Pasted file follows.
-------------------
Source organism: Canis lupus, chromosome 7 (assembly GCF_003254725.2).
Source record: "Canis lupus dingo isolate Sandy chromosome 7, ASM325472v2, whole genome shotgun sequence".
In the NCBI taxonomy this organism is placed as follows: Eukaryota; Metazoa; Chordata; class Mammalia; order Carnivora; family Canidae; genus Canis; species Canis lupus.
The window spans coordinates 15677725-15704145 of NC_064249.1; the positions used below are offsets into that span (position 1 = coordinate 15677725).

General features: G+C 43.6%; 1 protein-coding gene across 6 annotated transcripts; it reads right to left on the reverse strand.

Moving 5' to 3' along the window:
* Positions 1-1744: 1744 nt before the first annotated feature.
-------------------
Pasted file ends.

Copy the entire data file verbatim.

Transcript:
Source organism: Canis lupus, chromosome 7 (assembly GCF_003254725.2).
Source record: "Canis lupus dingo isolate Sandy chromosome 7, ASM325472v2, whole genome shotgun sequence".
In the NCBI taxonomy this organism is placed as follows: Eukaryota; Metazoa; Chordata; class Mammalia; order Carnivora; family Canidae; genus Canis; species Canis lupus.
The window spans coordinates 15677725-15704145 of NC_064249.1; the positions used below are offsets into that span (position 1 = coordinate 15677725).

General features: G+C 43.6%; 1 protein-coding gene across 6 annotated transcripts; it reads right to left on the reverse strand.

Moving 5' to 3' along the window:
* Positions 1-1744: 1744 nt before the first annotated feature.